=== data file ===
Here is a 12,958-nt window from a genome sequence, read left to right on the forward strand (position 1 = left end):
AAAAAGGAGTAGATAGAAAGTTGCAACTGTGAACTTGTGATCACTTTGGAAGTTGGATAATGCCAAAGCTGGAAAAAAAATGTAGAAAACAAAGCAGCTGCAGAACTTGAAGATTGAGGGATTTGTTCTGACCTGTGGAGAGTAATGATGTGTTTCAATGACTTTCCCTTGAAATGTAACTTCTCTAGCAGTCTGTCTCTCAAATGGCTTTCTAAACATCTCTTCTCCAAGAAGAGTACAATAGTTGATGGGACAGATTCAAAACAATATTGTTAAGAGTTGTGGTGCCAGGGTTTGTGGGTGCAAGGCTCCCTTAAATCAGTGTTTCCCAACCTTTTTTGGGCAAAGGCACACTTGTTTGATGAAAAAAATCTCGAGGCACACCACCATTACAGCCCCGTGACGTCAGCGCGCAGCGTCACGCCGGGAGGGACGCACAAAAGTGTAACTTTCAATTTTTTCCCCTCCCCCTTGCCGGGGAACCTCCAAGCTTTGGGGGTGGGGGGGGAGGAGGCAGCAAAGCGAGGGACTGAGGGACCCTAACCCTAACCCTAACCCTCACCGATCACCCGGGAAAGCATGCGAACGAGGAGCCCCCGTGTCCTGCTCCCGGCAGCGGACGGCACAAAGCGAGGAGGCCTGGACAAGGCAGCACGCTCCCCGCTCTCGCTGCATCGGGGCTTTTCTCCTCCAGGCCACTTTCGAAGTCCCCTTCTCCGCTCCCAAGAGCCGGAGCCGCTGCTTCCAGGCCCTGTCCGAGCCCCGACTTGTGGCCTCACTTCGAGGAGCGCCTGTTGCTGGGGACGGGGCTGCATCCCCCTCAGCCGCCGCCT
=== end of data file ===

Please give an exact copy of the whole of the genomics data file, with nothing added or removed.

Here is a 12,958-nt window from a genome sequence, read left to right on the forward strand (position 1 = left end):
AAAAAGGAGTAGATAGAAAGTTGCAACTGTGAACTTGTGATCACTTTGGAAGTTGGATAATGCCAAAGCTGGAAAAAAAATGTAGAAAACAAAGCAGCTGCAGAACTTGAAGATTGAGGGATTTGTTCTGACCTGTGGAGAGTAATGATGTGTTTCAATGACTTTCCCTTGAAATGTAACTTCTCTAGCAGTCTGTCTCTCAAATGGCTTTCTAAACATCTCTTCTCCAAGAAGAGTACAATAGTTGATGGGACAGATTCAAAACAATATTGTTAAGAGTTGTGGTGCCAGGGTTTGTGGGTGCAAGGCTCCCTTAAATCAGTGTTTCCCAACCTTTTTTGGGCAAAGGCACACTTGTTTGATGAAAAAAATCTCGAGGCACACCACCATTACAGCCCCGTGACGTCAGCGCGCAGCGTCACGCCGGGAGGGACGCACAAAAGTGTAACTTTCAATTTTTTCCCCTCCCCCTTGCCGGGGAACCTCCAAGCTTTGGGGGTGGGGGGGGAGGAGGCAGCAAAGCGAGGGACTGAGGGACCCTAACCCTAACCCTAACCCTCACCGATCACCCGGGAAAGCATGCGAACGAGGAGCCCCCGTGTCCTGCTCCCGGCAGCGGACGGCACAAAGCGAGGAGGCCTGGACAAGGCAGCACGCTCCCCGCTCTCGCTGCATCGGGGCTTTTCTCCTCCAGGCCACTTTCGAAGTCCCCTTCTCCGCTCCCAAGAGCCGGAGCCGCTGCTTCCAGGCCCTGTCCGAGCCCCGACTTGTGGCCTCACTTCGAGGAGCGCCTGTTGCTGGGGACGGGGCTGCATCCCCCTCAGCCGCCGCCT